Document Type


Publication Date

Fall 2021


In this interview, artistic director and choreographer Thomas Prestø speaks with cultural studies scholar Dr. Gladys M. Francis about his personal journey as a hyper visible black boy who grew up in a Norwegian region known as the hub for neo-Nazi groups that subjected him to various forms of torture. Prestø discusses how these experiences shaped his politics of arts when he founded the Tabanka Dance company to promote “a sustainable black identity” that converges both Caribbean and African movement aesthetics to tell the stories of blacks in Norway. Prestø presents how is body of work informs Black Diaspora studies in terms of art and culture through issues of minority identities, body-memory, body-politics, and political and cultural agency relating to black performances and cultures in Norway. He discusses principles on “Caribfuturism” and corporealities within what he calls “the uniqueness of the Afropean, the Afro-Scandinavian and the poly-Diasporan.” His insights on the prejudiced mechanisms of representation and segmentation of cultures visible in Norway also convey how his artistic productions offer challenging aesthetics and representations of gender and sexuality for performing brown and black artists. The following segments were gathered during his dance fellowship in Dakar Senegal in 2018, my scholar appointment in Norway in 2019, and follow up discussions in spring 2021.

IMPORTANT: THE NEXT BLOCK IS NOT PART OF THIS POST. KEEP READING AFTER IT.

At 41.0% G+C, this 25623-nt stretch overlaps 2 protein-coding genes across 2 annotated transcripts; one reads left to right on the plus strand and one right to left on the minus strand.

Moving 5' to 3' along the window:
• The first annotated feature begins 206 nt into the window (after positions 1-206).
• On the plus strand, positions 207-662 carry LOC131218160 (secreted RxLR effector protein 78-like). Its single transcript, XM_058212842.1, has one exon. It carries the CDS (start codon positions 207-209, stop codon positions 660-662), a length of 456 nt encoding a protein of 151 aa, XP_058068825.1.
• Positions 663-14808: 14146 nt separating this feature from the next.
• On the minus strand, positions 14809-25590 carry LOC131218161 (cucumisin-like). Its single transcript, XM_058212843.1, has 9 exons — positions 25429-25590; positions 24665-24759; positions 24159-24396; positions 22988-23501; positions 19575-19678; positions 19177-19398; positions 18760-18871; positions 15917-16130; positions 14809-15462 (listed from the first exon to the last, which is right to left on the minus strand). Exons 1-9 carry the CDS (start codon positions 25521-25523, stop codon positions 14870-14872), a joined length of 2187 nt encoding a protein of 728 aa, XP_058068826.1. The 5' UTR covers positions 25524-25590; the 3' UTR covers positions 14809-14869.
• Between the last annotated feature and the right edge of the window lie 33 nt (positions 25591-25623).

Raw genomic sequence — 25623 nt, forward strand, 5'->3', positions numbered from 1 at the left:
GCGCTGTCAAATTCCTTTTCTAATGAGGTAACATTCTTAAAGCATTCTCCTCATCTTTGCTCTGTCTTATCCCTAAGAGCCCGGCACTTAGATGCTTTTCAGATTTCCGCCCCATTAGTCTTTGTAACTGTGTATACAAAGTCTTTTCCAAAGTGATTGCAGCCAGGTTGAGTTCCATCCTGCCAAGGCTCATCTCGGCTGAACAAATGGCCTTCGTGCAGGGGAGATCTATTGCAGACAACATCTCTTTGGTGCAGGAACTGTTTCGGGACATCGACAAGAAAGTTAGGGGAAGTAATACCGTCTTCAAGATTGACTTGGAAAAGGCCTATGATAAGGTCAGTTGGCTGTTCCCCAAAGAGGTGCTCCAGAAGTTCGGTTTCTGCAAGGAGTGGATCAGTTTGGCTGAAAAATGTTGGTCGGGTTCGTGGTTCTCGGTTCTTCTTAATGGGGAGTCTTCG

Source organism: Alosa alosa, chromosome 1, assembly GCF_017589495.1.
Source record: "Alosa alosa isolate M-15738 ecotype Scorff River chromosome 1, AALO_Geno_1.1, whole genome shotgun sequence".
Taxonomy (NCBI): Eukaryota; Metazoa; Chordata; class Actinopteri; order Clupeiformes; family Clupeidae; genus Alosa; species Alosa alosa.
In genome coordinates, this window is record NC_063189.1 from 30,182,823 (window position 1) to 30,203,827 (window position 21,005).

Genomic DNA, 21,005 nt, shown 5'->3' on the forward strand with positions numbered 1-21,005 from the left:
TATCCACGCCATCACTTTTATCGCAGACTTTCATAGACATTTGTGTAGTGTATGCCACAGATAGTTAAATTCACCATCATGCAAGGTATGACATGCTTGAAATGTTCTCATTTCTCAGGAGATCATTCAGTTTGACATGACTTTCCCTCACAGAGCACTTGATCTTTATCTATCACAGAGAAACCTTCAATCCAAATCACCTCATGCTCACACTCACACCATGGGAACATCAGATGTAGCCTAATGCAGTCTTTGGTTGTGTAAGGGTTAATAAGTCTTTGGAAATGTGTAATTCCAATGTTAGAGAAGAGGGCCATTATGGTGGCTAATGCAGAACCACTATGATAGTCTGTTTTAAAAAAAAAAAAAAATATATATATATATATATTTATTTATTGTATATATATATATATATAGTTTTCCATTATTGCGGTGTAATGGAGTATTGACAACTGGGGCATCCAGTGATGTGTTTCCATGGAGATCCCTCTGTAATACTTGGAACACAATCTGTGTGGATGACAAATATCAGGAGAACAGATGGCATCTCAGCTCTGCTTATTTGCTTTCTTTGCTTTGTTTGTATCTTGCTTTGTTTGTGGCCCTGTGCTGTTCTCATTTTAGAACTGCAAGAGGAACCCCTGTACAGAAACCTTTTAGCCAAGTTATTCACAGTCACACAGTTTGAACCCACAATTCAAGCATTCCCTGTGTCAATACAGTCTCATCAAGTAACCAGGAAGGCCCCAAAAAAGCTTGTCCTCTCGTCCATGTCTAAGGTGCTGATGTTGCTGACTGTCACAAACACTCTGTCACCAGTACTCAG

Author accepted manuscript version of an article published by the University of Toronto Press in

Francis, Gladys M. "Performing while Black: Disrupting Gender and Sexuality from Trinidad to Norway. The Artivism of Thomas Prestø." Diaspora: A Journal of Transnational Studies. Toronto: The University of Toronto Press, 21.2 (September, 2021): 279-296.